'Love Bug' Shows US Susceptibility to Cyber Attack

July 7, 2008 - 8:08 PM

(CNSNews.com) - The "ILOVEYOU" virus that has disabled millions of computers around the globe has underscored the increasing risk of cyber terrorism facing the US, a leading congressional authority on modern technology warned Friday.

"The rapid spread of the 'ILOVEYOU' virus vividly demonstrates the dangers facing Americans in the information age," said Sen. John Kyl (R-AZ), chairman of the Senate Judiciary Subcommittee on Technology, Terrorism, and Government Information.

"Coming so closely on the heels of the recent denial of service attacks, this most widespread virus to date should serve as a second wake-up call about the dangers we face," he said.

To meet the threat, Kyl has introduced a bill that would authorize nationwide "trap and trace" authority to enable law enforcement officials to trace computer attacks anywhere in the United States. Kyl's legislation also would make it easier for law enforcement to prosecute juvenile offenders and those who commit lesser computer crimes.

While security experts attribute the latest hi-tech chaos to vandalism, variants of the so-called "Love Bug" virus labeled "Joke" and "Mother's Day" infected computers around the world Friday, bringing to tens of millions the number of computers that have been disabled so far.

The virus is far more devastating than last year's Melissa bug, experts warn, and damage could grow by up to $1.5 billion a day until the virus is eradicated sometime this week.

The virus, which is believed to have originated in the Philippines, forced network administrators to shut down e-mail systems at major companies and penetrated the Pentagon, the CIA and the British Parliament.

Computer analysts were shocked at the speed at which the latest virus spread around the world.

"Usually what happens is a virus gets reported and the technical people analyze the virus, figure out how to fix it or counteract it and disable it. But this one spread so fast, it took people by surprise. That's sort of a first," a computer systems analyst with a federal government contractor told CNSNews.com.

Cyber Attacks Could Be 'Wave of the Future'

As virus-filtering software becomes more sophisticated in identifying and blocking cyber bugs, civilian and national security systems will never be immune to attack, experts report.

Ivan Eland, director of Defense Policy Studies with the Cato Institute, told CNSNews.com that cyber attacks against the US could be "the wave of the future."

"You just have to accept there are going to be asymmetric possibilities there [for terrorists] and take measures to counter that threat," he said.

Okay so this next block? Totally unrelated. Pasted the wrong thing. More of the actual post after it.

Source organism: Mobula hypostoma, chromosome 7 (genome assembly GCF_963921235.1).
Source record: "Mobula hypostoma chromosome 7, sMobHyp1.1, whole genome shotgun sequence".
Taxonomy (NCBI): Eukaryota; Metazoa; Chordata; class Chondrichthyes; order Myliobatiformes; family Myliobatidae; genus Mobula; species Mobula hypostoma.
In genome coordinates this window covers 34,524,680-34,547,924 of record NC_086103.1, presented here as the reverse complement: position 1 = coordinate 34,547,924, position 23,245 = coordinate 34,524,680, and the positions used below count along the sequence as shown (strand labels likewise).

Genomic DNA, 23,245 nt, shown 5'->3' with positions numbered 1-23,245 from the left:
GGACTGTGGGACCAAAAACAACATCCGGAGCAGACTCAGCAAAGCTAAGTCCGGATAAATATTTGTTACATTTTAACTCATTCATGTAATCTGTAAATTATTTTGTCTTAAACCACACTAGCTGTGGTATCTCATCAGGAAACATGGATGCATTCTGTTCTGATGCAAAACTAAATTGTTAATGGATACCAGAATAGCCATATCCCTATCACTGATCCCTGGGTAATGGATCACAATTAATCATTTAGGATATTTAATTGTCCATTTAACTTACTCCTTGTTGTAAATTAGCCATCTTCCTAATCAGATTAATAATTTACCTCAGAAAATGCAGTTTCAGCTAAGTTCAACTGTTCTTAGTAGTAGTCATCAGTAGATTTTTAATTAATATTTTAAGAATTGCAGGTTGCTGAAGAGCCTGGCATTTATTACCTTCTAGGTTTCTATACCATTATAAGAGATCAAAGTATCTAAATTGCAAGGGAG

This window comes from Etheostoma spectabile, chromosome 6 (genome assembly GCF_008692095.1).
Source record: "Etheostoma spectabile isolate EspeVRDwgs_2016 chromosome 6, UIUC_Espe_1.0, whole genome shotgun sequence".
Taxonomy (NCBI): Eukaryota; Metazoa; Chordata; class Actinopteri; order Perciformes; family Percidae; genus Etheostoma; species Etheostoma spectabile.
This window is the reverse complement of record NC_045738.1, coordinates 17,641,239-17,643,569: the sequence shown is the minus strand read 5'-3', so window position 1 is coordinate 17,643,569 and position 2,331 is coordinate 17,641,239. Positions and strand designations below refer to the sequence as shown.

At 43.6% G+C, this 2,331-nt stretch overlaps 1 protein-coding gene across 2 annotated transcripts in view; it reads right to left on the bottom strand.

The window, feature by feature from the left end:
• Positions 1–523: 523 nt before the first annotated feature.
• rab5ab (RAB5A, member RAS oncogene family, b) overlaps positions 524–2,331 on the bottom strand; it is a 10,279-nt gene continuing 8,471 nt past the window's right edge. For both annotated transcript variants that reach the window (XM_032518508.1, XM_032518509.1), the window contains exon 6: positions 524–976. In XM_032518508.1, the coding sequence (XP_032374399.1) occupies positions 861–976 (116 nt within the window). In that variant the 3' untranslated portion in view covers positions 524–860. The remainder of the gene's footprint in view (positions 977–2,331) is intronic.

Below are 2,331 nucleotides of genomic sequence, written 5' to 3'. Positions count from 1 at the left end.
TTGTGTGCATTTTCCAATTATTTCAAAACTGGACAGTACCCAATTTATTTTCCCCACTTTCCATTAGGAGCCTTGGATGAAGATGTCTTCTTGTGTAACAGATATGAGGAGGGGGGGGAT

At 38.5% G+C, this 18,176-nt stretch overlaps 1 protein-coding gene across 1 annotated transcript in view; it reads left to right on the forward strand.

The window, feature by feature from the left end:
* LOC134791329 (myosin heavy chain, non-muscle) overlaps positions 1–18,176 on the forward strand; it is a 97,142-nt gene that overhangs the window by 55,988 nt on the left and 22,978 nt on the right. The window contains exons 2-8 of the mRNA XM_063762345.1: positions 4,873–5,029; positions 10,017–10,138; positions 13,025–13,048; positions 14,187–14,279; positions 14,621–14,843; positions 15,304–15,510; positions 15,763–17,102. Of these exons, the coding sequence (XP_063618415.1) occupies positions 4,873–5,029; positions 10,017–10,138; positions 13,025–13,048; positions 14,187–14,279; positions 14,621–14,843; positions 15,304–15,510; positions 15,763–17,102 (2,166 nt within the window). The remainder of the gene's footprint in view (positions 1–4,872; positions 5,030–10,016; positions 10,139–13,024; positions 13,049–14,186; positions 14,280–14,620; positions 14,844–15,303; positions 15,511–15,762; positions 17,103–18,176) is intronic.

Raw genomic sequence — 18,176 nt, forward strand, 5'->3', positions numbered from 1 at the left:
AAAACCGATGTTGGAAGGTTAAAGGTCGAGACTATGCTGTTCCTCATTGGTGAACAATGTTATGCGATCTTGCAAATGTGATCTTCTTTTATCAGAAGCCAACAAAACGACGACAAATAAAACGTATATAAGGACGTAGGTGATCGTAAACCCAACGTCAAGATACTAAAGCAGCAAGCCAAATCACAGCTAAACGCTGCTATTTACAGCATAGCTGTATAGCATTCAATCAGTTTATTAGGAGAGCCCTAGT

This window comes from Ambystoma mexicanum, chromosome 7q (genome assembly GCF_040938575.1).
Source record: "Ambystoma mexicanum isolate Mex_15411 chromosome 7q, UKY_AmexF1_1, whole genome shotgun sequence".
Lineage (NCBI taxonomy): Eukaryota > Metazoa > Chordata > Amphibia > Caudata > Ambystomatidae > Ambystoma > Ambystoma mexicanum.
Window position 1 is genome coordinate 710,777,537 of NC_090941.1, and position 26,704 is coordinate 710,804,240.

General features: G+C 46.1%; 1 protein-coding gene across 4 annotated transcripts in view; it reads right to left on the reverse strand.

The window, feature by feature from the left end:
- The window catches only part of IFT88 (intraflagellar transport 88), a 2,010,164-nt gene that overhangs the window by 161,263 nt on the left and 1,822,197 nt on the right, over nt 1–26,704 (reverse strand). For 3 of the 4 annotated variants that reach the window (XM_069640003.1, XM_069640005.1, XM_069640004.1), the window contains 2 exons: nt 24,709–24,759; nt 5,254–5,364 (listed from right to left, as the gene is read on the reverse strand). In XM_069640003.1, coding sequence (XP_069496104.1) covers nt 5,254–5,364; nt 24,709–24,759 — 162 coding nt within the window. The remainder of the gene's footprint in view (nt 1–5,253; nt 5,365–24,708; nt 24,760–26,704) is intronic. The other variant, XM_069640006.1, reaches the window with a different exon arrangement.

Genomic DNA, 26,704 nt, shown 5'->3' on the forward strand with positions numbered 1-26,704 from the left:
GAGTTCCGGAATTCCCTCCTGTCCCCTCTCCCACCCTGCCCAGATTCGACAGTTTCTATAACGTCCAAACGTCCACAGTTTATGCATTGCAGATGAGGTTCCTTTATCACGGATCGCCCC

What is more likely than a crippling blow to the US military by determined enemies would be a coordinated attack on the civilian infrastructure with a strong cyber component, Eland cautioned.

"They could use a cyber attack to impede a response to a chemical or biological attack," he said.

Experts also say the threat to US national security and its nuclear weapons program is somewhat exaggerated. "The Defense Department has its classified system shielded. Some of the unclassified systems could be affected, but the US has such a dominant military, I don't hype the threat. The civilian infrastructure, on the other hand, is more vulnerable," Eland said.

For its part, the United States could enter "shaky ground" if it directed cyber attacks against enemy civilian facilities that might have military functions. President Clinton threatened such action against the Serbs during the Kosovo conflict.

"If you're fighting Hitler, you're more apt to do what you have to do to win, but when the stakes are lower you come to a moral problem. It's one thing if you hit them accidentally, but when you start going toward the computers and the infrastructure of another country, you know in advance you're going to be hurting civilians, and that becomes dicey from a moral perspective," Eland said.

At a Pentagon news conference Thursday, spokesman Kenneth Bacon said the steps the Defense Department takes to protect itself from cyber attack are not greatly different than those taken by any large corporation.

"First, we issue instructions about what the problem is and how to deal with the problem. Then we issue instructions on how to fix the problem if people haven't prevented it in the first place. And then the next is to work with the software manufacturers to find vaccines that protect against such viruses, and then through law enforcement agencies to track down the source and try to stop it from happening again."

Bacon said he was "sure there will be other viruses. But our obligation is to protect our computer users by using each one of these experiences as a way to create better defenses for the future."

The Pentagon would be working closely with virus-blocking software manufacturers such as McAfee and Symantec to protect its systems, Bacon said.